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Substitutes for Coconut Extract – What Can I Use Instead?

Substitutes for Coconut Extract – What Can I Use Instead?

Coconut is one of the exotic and tropical summer flavors. It offers a milky and creamy substitute for milk, fats, and oils with a hint of sweet and nutty flavor. Coconut is a dominant ingredient in some Asian cuisines, especially in Thai dishes. 

 

When you only want the character of this fruit in your food product, coconut extract will give you that feature. It’s a concentrated form of coconut flavoring that will enhance your product’s taste with a strong taste and smell of coconuts.

You can use coconut extracts to your cakes, chocolates, cookies, ice cream, pies, puddings, and other desserts. 

If ever you don’t have coconut extracts, there are still alternatives that you might find to replace it. 

Find out and learn which among the coconut extract substitutes is the best choice to incorporate in your recipe. 

 

Substitutes for Coconut Extract

 

1. Coconut water

 

If you want your casseroles and soups to have a milk coconut flavor, coconut water will do it. Instead of using plain water for your soup, substitute it with coconut water. 

Coconut water is the watery liquid found inside a coconut fruit. The juice is typically consumed as a refreshing beverage.

However, if you are baking, coconut water is not the best ingredient to use if you’re seeking a strong scent of coconut. 

 

 

2. Coconut rum

 

 

A hint of alcohol won’t probably hurt when you’re already out of coconut extract for the dish you’re going to prepare. Surprisingly, coconut rum can replace your missing coconut extract.

Coconut rum is a liqueur that has coconut extract which possesses a robust distinct coconut flavor.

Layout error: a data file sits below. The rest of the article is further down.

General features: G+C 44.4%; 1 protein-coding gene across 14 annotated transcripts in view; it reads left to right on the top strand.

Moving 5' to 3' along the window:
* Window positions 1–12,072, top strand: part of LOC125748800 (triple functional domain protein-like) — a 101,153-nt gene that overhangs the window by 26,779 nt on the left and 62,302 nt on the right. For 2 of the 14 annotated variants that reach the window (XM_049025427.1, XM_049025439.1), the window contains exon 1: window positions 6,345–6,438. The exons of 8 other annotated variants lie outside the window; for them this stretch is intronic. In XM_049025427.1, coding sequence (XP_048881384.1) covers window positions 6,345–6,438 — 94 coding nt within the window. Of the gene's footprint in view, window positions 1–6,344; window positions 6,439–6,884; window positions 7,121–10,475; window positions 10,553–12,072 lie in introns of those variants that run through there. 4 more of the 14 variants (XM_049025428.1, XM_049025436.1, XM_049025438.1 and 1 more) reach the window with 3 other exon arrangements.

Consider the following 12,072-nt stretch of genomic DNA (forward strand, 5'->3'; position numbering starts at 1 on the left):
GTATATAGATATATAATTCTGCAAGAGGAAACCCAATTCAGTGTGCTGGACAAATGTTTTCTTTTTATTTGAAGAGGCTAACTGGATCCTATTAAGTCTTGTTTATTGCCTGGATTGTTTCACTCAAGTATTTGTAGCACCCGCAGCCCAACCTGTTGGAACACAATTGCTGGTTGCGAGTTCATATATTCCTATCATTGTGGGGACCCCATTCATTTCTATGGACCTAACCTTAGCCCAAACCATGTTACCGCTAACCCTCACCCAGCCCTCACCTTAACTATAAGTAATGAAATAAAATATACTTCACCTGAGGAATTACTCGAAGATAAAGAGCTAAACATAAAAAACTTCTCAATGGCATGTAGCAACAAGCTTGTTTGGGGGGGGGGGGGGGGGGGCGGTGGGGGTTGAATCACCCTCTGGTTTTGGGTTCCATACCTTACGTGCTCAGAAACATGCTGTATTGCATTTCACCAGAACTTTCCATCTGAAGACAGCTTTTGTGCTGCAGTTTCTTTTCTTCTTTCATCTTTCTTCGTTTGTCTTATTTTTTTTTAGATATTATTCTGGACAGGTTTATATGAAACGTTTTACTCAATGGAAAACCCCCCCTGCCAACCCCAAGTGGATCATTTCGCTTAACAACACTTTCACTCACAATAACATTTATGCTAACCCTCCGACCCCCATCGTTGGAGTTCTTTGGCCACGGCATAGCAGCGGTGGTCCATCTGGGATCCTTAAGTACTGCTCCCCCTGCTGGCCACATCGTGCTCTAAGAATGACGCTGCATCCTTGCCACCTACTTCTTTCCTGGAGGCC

And then you might say, “But it has alcohol!” It’s actually something you should not worry about. Alcohol is volatile in nature. It evaporates, starting from 172°F (78°C). This is the temperature if you’re simmering stews or sauces. Hence, if you used a meager amount of coconut rum, its alcohol will just turn to gas, leaving the coconut flavor in your cooked dish. 

 

 

3. Coconut milk

 

 

Coconut milk is extracted from grated mature coconut kernel. This is a common ingredient used in many Asian countries. It carries the distinct flavor of coconut compared to coconut water. 

 

If you’re looking for a strong coconut flavor, this ingredient is an excellent substitute for coconut extract. It is thicker than water, and it is best added in soups, casseroles, chowder, stew, sauces, and even in pastries. Coconut milk will make your dishes creamy, dense, and attractive. However, this might not be the best substitute for your coconut extract if you don’t want your dish to weigh down.

 

When cooking stews and soups, make sure not to overcook your coconut milk. Heating coconut milk longer than necessary will separate its oil, forming coconut oil. If this happens, it might end up having an oily dish. 

 

Coconut milk comes in different market forms: full-fat, lite, refrigerated, cream of coconut, or coconut milk powder. Just choose the one they will best suit your dish. 

 

 

4. Coconut imitation

 

 

Coconut extract can be substituted with coconut imitation. This works on any recipe that calls for coconut extract. 

 

The difference between coconut extract and coconut imitation? It’s the ingredients. Coconut extract is made from processed real coconuts, while coconut imitation is a combination of synthetic chemicals that copies that original taste and flavor of coconuts. After all, it is called an “imitation” for a reason.

 

 

5. Coconut oil

 

 

Coconut oil is processed from dried coconut meat. 

You can combine coconut oil on recipes that use oil or butter for baked goods such as cakes and biscuits. Add it into the mixture if you want a hint of the tropical coconut goodness in your product. However, coconut oil is not equally flavorful as coconut extract, but you can still taste it.